With all their power, what will platforms like Facebook, Snapchat and Twitter do to the world of publishing? Or is it more a question of what they are already doing?
For a while, Facebook has been ahead of the curve. A brilliant example is their exploitation of recent video trends by enabling auto-play by default as you scroll past any video on your timeline. Simple, and not without backlash, but 100% the right decision. Now users have fewer reasons to leave their site.
Looking forward, Facebook must continue to focus on other ways to keep users from leaving their site to explore other areas of the internet. Why do you think they have created the trending news feature?
We all know that sites and apps operated by news organisations are a dying breed. The head honchos in social media have more users, reach and technology behind them than any remaining news sites ever will, so why not exploit that? The more people Facebook keeps on it’s network, the more impressions they get on their advertisements and control they possess.
More recent proof of Facebook’s influence over, well… practically everything has come to light. Vox posted some great footage of it’s interview with President Obama directly into Facebook, resulting in over 250,000 views in 2 hours. Sure, it was an interview with the President so it was always going to be a big hit but only four other Vox videos on YouTube have surpassed this one’s success. After the milestone Vox released a detailed report attributing a lot of their website traffic to Facebook as well.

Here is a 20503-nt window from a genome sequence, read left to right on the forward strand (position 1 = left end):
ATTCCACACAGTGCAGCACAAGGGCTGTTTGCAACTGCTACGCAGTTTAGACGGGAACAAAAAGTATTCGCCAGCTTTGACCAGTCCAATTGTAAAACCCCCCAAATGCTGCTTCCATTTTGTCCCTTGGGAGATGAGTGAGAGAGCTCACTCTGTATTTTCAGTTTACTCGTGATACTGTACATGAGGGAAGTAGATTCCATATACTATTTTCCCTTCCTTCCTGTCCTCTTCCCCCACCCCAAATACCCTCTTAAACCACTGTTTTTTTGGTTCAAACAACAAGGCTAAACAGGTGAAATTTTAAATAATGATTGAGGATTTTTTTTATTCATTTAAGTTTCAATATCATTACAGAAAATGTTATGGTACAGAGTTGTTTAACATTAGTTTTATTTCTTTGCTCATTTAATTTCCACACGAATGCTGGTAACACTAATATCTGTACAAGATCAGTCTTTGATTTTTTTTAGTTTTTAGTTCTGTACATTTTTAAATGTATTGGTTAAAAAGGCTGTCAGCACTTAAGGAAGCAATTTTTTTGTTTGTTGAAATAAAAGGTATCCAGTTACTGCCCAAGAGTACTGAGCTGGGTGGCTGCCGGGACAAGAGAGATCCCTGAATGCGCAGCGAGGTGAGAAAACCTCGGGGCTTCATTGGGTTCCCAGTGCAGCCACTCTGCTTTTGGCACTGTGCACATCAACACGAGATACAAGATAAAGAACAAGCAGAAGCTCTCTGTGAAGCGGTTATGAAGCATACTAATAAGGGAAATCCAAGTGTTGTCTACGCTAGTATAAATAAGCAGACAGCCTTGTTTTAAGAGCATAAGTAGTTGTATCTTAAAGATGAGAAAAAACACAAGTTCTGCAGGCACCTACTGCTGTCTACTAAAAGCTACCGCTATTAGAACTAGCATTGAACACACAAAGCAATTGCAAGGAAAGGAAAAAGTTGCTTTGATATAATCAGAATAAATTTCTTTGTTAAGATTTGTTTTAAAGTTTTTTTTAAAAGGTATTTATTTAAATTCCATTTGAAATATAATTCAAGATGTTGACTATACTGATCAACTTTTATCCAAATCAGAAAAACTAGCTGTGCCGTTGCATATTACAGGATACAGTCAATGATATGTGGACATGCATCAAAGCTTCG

With companies now publishing video content directly to Facebook, we are forced to analyse what they may have in store for digital publishing. We already know most publications are well integrated with popular social media networks so people can share, comment and like articles. This will be enough for now, but what if Facebook chooses to fully integrate itself into our industry? It could consume our platforms! There is no question that it is currently eating media companies up at quite a rate, such as its acquisition of Push Pop Publishing in 2011.
It’s not been confirmed and we can speculate till the cows come home, but it is certainly more of a possibility than not that authors and magazines may directly publish their content into Facebook at some point in the future. One example is the emergence of LinkedIn’s new blogging feature, Pulse. They have fully integrated a blogging site into their social media platform for professionals, proving that digital publishing still has a very real online future.
For Page Lizard readers, the real question is: when Facebook stakes it’s claim over digital publishing, will you be left scratching your head or be ready to pounce?